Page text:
photoshop creative

Photoshop Tutorial: Fish tank in a light bulb, part 2

Posted in:
Tips & Tutorials, by Mark White
October 9, 2013

Continued… How to turn a light bulb into a fish tank with careful adjustments and selections in this Photoshop tutorial

Download all you need for this tutorial here

Follow part 1 of this tutorial here


Now to give the water a blue tinge. Add a Curves adjustment layer on top and hold down Opt/Alt and hover the mouse between the curves and water layer and click when two circles appear. Select Red in the Curves dialog and pull down a touch with one point. Select Blue and push up about half as much with one point.


Next open up the fish image, Select All with Cmd/Ctrl+A and copy and paste into the working document as usual. Outline the fish with the Pen tool, creating a fake fin-like shape on the back fins that are cut out of the edge of the frame. Convert, feather and add a layer mask as previous.


Use Cmd/Ctrl+T to initiate a Free Transform and resize the fish to suit using the corner handles, making sure Shift is held down to constraint the proportions. You can adjust the angle of the fish by clicking and dragging just outside any of the corner handles. Click and drag from the middle to re-position. Drop layer opacity to 75%.


We’re going to increase the Saturation of the fishy a little to bring out his colour. Add a Hue/Saturation layer above the fishy layer, hold down Opt/Alt, hover the mouse between the two layers and click when two circles appear. Push Saturation up to about +20.


Next we’re going to lighten our fishy a bit two. Add a Curves adjustment layer, hold down Opt/Alt, hover the mouse between the two layers and click when two circles appear. Push the curve up with a single point to lighten.


Open up your second fish image (blue fish) and copy him across as previous. Mask him with the Pen tool, convert to a selection, feather and add a layer mask as before. Resize and reposition your fishy with Free Transform and drop his layer opacity to 50%.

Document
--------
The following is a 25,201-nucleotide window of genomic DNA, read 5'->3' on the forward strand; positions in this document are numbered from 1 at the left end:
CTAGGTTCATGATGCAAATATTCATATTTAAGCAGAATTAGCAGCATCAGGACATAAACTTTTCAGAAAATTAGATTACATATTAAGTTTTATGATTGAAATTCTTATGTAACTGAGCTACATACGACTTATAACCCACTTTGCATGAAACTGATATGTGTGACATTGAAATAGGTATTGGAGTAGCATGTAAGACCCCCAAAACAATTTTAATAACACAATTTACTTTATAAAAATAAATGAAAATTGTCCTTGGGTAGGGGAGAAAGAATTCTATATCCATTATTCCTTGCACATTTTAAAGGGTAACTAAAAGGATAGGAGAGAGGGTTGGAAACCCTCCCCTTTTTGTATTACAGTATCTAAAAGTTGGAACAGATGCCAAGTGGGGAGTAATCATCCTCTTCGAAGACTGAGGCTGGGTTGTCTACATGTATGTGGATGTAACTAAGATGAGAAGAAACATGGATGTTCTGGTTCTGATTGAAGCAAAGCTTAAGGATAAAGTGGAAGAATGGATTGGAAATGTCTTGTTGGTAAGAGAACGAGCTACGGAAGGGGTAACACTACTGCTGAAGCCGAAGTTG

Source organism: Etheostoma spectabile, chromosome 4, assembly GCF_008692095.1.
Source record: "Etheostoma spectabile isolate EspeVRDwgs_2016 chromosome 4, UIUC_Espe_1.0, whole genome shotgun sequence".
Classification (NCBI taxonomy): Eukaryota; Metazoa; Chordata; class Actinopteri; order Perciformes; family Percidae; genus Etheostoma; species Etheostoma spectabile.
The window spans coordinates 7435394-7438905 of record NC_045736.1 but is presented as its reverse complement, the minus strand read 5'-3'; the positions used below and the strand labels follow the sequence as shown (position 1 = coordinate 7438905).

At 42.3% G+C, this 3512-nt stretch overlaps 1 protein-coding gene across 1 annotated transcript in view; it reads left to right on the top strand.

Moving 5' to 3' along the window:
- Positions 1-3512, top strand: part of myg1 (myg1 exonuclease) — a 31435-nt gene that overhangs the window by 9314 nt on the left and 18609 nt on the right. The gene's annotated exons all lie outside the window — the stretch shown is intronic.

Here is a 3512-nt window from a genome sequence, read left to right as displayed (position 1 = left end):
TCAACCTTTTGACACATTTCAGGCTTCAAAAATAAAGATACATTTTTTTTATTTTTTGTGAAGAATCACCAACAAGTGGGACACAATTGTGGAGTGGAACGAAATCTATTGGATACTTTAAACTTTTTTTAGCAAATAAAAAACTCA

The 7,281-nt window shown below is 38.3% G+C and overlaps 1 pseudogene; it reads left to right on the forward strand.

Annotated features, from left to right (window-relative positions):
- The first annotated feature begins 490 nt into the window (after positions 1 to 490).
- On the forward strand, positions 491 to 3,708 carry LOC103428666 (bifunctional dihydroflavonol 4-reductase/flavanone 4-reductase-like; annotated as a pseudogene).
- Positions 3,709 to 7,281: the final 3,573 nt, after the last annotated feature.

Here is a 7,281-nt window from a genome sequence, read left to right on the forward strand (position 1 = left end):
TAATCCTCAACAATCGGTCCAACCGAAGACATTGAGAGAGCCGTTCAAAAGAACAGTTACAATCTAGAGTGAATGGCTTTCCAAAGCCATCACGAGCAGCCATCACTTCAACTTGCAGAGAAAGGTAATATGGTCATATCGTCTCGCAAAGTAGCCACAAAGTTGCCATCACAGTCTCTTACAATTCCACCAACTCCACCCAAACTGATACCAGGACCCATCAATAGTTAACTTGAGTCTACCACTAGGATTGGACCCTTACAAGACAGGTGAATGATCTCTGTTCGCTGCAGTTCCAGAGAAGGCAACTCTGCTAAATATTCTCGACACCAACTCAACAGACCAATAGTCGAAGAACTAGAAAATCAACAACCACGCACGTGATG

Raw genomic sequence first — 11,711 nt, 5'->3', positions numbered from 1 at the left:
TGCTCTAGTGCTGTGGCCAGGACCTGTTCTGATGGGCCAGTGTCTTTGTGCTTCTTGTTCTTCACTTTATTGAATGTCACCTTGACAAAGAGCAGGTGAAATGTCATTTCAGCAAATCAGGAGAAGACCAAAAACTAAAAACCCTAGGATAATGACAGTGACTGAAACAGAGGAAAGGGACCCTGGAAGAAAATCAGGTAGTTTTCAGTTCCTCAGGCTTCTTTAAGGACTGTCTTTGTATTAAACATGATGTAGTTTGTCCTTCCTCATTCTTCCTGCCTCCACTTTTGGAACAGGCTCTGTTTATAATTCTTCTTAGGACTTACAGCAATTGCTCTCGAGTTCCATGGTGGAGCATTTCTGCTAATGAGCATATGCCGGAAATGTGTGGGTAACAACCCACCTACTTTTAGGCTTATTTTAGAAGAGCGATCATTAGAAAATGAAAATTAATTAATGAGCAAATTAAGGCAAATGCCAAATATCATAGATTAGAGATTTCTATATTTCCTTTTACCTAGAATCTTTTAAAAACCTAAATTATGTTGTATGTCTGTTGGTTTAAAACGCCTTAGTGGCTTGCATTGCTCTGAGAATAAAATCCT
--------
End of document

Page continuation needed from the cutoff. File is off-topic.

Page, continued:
Duplicate the new fishy layer with Cmd/Ctrl+J then flip the duplicate fish with Edit>Transform>Flip Horizontal. Resize and rotate the new fish to suit by using a Free Transform with Cmd/Ctrl+T.


To suggest that the first blue fish is in front of the bulb electrics, Cmd/Ctrl click its mask to load it as a selection. Now create a new layer above the bulb head layer, press S to select the Clone Stamp tool, set it to Current and Below, and sample with Opt/Alt from the clear area to the right.


Brush over the area inside the selection. Repeat this technique for the original goldfish to remove all the electrics from his body. Brush the wires into his tail on his own mask with black, so it looks like he’s jumping through. To place the second blue fish behind, select its layer mask, and brush out the black metal prongs with a black brush.


Open up your foliage image and take a selection of the width including the log in the centre using the Rectangular Marquee tool. Copy and paste across and use Free Transform to resize and reposition. Add a layer mask and make sure to brush out of the lamp base.


Now use a black brush to brush out all the black background and much of the foliage, leaving a few strands here and there to represent reeds. When you’re done go to Filter>Blur>Motion Blur and move the slider to suit to suggest blur from moving water. Drop layer opacity to around 50%.


To finish, add a Solid Color adjustment layer and pick a light blue shade. Move it to the bottom of the layer stack. Change the bulb head layer, the bulb base layer and the water bowl layer to Multiply blending mode to show more of the background colour. Drop the bulb head layer opacity to 50%.

  • photoshopytutoriales

    Awesome tutorial, very nice effect